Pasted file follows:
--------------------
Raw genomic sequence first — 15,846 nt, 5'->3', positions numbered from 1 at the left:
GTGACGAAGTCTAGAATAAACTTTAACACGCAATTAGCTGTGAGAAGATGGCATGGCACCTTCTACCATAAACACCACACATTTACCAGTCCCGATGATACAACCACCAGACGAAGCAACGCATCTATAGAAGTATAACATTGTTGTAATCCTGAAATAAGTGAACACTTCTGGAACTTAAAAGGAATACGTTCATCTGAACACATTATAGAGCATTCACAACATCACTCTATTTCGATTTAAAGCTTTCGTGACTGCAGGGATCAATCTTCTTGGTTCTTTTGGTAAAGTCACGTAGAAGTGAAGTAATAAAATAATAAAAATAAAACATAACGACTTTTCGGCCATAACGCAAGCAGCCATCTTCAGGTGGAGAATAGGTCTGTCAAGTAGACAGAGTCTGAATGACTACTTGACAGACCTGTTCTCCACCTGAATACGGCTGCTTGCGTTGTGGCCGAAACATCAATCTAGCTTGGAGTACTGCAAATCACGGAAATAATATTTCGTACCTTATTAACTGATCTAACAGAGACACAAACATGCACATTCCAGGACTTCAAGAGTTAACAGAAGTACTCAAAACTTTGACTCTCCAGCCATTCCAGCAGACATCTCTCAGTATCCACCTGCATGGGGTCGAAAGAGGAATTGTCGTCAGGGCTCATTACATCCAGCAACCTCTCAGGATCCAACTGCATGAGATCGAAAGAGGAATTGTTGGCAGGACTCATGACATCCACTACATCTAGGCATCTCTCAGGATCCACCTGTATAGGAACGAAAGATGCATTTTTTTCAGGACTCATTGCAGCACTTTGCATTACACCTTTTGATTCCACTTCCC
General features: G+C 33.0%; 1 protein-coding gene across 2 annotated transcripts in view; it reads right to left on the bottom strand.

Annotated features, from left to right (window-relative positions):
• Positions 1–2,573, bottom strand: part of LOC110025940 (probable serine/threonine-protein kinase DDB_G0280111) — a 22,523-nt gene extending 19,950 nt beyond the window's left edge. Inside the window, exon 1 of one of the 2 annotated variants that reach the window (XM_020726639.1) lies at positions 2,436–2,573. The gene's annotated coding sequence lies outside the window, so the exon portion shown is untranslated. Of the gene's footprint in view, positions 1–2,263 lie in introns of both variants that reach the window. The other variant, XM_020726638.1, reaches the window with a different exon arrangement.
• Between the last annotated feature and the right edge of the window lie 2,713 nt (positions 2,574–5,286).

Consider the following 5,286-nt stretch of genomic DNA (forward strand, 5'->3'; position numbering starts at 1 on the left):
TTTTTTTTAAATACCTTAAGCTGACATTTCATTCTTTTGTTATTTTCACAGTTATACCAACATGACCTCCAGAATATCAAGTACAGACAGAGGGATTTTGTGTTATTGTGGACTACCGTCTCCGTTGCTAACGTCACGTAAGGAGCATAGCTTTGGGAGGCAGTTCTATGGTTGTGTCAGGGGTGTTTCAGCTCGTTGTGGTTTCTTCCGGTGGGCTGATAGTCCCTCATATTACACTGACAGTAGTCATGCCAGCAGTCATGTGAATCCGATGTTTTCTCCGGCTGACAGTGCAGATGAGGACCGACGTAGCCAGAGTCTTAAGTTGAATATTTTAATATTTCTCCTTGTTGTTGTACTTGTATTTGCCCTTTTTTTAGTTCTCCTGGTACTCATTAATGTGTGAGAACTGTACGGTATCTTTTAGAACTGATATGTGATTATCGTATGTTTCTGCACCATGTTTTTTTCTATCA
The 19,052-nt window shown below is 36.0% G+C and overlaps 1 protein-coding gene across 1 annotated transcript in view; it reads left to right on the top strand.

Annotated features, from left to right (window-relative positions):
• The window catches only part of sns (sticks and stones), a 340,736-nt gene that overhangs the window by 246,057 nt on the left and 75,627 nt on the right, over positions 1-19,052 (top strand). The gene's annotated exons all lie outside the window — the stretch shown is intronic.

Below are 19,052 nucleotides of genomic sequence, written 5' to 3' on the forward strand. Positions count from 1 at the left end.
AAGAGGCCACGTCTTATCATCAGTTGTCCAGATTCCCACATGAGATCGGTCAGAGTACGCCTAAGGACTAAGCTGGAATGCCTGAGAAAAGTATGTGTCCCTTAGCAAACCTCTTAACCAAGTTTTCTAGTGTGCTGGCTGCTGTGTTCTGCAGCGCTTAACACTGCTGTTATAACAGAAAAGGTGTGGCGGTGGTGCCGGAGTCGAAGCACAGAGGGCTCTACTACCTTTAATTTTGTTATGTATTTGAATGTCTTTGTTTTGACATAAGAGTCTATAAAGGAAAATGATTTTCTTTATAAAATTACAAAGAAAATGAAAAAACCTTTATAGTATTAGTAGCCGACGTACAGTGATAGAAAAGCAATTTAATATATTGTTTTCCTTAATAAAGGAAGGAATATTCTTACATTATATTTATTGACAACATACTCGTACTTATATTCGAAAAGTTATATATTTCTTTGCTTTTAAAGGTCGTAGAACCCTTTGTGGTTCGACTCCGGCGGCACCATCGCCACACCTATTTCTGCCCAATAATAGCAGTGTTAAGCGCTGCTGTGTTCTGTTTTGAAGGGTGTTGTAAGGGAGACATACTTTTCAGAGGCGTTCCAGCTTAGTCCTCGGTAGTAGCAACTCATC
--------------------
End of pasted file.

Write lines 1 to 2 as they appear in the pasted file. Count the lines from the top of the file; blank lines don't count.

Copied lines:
Raw genomic sequence first — 15,846 nt, 5'->3', positions numbered from 1 at the left:
GTGACGAAGTCTAGAATAAACTTTAACACGCAATTAGCTGTGAGAAGATGGCATGGCACCTTCTACCATAAACACCACACATTTACCAGTCCCGATGATACAACCACCAGACGAAGCAACGCATCTATAGAAGTATAACATTGTTGTAATCCTGAAATAAGTGAACACTTCTGGAACTTAAAAGGAATACGTTCATCTGAACACATTATAGAGCATTCACAACATCACTCTATTTCGATTTAAAGCTTTCGTGACTGCAGGGATCAATCTTCTTGGTTCTTTTGGTAAAGTCACGTAGAAGTGAAGTAATAAAATAATAAAAATAAAACATAACGACTTTTCGGCCATAACGCAAGCAGCCATCTTCAGGTGGAGAATAGGTCTGTCAAGTAGACAGAGTCTGAATGACTACTTGACAGACCTGTTCTCCACCTGAATACGGCTGCTTGCGTTGTGGCCGAAACATCAATCTAGCTTGGAGTACTGCAAATCACGGAAATAATATTTCGTACCTTATTAACTGATCTAACAGAGACACAAACATGCACATTCCAGGACTTCAAGAGTTAACAGAAGTACTCAAAACTTTGACTCTCCAGCCATTCCAGCAGACATCTCTCAGTATCCACCTGCATGGGGTCGAAAGAGGAATTGTCGTCAGGGCTCATTACATCCAGCAACCTCTCAGGATCCAACTGCATGAGATCGAAAGAGGAATTGTTGGCAGGACTCATGACATCCACTACATCTAGGCATCTCTCAGGATCCACCTGTATAGGAACGAAAGATGCATTTTTTTCAGGACTCATTGCAGCACTTTGCATTACACCTTTTGATTCCACTTCCC